Arms Trade Treaty: Congress Warns White House on Backdoor Implementation
Ted Bromund /
On the first anniversary of the United Nations’ adoption of the Arms Trade Treaty (ATT), Senator Jerry Moran (R–KS) and Representative Mike Kelly (R–PA) sent powerful messages rejecting the White House’s efforts to implement the treaty outside the ratification process.
As we have explained, the ATT is a severely flawed treaty that will not make the world’s bad and incompetent governments behave any better. It will be used primarily to criticize the U.S. and to impede our ability to sell arms to allies such as Israel and Taiwan.
Senator Moran has long headed the opposition to the ATT in the Senate. Last fall, he led 50 of his Senate colleagues in a bipartisan letter to President Obama pledging to oppose ratification of the ATT.
Yesterday, Moran noted that, almost six months later, he has not received the courtesy of a reply to that letter. He summarized Senate and House actions that make it clear that they oppose the implementation of the treaty until it passes through the full ratification process.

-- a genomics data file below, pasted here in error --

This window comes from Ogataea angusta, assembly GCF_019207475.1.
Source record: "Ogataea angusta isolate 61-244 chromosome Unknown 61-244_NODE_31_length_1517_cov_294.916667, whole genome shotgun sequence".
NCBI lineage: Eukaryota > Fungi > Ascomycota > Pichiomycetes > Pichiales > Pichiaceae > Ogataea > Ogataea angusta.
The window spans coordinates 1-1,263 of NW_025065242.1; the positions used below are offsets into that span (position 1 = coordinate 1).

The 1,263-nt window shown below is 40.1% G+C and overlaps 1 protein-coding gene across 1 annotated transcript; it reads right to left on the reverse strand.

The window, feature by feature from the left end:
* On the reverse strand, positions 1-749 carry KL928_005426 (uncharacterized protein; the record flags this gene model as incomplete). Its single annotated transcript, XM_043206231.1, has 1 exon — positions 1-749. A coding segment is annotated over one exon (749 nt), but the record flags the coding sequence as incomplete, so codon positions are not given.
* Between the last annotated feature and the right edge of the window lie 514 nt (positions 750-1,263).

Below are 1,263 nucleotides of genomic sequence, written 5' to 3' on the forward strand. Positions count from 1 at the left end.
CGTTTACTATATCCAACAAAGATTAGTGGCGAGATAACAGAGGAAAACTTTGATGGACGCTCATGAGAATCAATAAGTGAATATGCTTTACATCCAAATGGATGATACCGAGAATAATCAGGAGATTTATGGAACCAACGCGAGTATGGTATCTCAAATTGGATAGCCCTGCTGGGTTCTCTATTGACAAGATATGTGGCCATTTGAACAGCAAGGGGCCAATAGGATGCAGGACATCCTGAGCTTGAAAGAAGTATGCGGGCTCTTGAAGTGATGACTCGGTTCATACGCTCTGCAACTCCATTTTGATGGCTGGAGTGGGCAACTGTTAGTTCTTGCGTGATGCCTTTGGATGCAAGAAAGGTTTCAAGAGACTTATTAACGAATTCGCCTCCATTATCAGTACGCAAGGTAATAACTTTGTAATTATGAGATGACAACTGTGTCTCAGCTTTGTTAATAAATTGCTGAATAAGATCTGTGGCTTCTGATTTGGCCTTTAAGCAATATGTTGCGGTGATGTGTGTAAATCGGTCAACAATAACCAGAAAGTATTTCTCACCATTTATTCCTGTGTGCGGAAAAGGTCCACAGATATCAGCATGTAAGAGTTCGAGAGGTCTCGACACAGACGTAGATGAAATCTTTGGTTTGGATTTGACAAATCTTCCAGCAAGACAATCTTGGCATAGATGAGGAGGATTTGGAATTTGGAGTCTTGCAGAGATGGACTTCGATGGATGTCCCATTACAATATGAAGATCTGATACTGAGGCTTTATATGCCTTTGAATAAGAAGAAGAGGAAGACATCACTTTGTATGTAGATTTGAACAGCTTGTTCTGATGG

Most significantly, Moran expressed grave concern at the Administration’s new conventional arms export control policy, which has been interpreted by some as a covert attempt to implement the treaty, urged the President to withdraw his signature from it, and pledged to continue to lead the opposition against it.
In the House, Congressman Kelly, like Moran a staunch defender of rights protected under the Second Amendment, sent a parallel letter to the President, recalling the letter he led last fall opposing the ATT that won the bipartisan support of 181 of his colleagues, and making the same points as Moran.
At the same time, Kelly has also led more than 80 of his colleagues in letters seeking to explicitly prevent the use of funds to implement the ATT in appropriations for the Departments of Homeland Security, Justice, Defense, and State. His language builds on legislation previously enacted into law in the National Defense Authorization Act (2014) and, to defend Second Amendment rights, would ban domestic prosecutions on the basis of the ATT.
This is a powerful measure that would seriously impede any effort at covert treaty implementation. With Moran’s vital leadership in the Senate, it again makes the position of Congress clear: The ATT is an ill-conceived and poorly drafted treaty that the U.S. should not have signed and from which the Senate will withhold its advice and consent.